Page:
The mine-free declarations made by the Governments of Costa Rica and El Salvador in fulfillment of their obligations under the Convention on the Prohibition of the Use, Stockpiling, Production and Transfer of Anti-Personnel Mines and on Their Destruction (Ottawa Convention);
The important and commendable effort made by the Government of Guatemala in managing to complete its mine clearance and destruction of explosive devices operations in 2005, culminating in its mine-free declaration of December 2005, ahead of schedule, in fulfillment of its obligations under the Ottawa Convention, and its readiness to establish a physical and psychological rehabilitation program for the victims of antipersonnel mines;
The outstanding efforts of the Government of Nicaragua in anticipation of concluding its mine clearance and destruction of explosive devices operations by the end of 2006, thereby taking another step toward transforming Central America into the first mine-free region in the world and implementing the program of support for the victims of mines and destruction of explosive devices, as well as the vocational reintegration program;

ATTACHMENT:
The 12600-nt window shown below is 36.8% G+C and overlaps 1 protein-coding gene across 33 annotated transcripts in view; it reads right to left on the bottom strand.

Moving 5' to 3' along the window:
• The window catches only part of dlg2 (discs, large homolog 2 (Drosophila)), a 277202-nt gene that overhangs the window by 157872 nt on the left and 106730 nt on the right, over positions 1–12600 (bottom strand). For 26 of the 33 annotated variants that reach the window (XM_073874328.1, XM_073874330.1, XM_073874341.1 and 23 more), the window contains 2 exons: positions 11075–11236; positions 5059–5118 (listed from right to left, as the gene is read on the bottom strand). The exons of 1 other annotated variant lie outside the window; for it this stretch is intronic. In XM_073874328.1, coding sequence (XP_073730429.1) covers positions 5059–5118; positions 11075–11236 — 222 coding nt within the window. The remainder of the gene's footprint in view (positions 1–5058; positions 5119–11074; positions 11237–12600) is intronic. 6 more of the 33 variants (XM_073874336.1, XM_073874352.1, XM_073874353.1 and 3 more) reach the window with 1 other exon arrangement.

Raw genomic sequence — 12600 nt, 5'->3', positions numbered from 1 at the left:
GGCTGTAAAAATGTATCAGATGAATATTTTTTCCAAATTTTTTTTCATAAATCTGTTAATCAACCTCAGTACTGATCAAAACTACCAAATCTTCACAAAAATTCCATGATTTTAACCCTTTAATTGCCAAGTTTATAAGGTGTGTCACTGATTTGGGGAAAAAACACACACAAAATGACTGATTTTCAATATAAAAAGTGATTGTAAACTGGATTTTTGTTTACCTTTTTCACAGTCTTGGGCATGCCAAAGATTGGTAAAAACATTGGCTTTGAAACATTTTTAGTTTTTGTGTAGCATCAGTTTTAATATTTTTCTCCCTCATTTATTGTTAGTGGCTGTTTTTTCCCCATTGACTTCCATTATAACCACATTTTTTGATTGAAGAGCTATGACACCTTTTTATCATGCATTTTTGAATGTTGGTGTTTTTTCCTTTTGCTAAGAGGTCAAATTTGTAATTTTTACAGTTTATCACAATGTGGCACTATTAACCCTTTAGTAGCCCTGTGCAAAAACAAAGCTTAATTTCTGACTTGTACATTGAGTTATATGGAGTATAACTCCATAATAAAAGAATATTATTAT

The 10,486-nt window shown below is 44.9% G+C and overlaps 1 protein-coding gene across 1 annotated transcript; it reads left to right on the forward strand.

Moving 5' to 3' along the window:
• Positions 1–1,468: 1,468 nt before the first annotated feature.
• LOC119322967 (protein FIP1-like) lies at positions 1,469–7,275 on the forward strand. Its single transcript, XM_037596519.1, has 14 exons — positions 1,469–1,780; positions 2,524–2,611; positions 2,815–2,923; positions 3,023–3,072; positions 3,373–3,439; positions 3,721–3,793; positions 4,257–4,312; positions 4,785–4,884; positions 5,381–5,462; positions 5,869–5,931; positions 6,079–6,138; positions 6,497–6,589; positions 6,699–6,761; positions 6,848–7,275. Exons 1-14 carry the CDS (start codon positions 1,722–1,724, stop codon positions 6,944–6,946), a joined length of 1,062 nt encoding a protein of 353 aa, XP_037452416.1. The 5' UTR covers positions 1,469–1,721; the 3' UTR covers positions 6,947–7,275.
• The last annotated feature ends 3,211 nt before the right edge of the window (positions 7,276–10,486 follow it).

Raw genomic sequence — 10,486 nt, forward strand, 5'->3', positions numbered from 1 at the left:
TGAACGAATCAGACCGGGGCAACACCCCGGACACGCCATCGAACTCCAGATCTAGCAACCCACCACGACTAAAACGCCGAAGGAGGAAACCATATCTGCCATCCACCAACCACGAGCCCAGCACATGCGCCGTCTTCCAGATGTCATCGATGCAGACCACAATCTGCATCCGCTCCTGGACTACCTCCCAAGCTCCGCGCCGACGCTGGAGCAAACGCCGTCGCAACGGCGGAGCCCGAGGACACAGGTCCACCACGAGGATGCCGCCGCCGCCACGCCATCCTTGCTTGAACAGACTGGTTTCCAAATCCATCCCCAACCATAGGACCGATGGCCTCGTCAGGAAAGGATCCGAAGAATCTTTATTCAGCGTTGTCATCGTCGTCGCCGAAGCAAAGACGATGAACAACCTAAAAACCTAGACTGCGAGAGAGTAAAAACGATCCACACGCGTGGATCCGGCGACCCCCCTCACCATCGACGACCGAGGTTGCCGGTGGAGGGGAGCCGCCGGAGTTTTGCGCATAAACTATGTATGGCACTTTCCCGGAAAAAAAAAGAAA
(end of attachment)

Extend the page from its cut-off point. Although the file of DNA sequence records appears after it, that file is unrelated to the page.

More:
The important efforts made by the Government of Chile to adhere fully to the precepts set forth in the Ottawa Convention, including the destruction of all stockpiled mines, advances in demining on the border with Peru, work initiated on the borders with Argentina and Bolivia, and the initiative to validate a list of victims, thus making it possible to have a precise and useful record of the injured parties;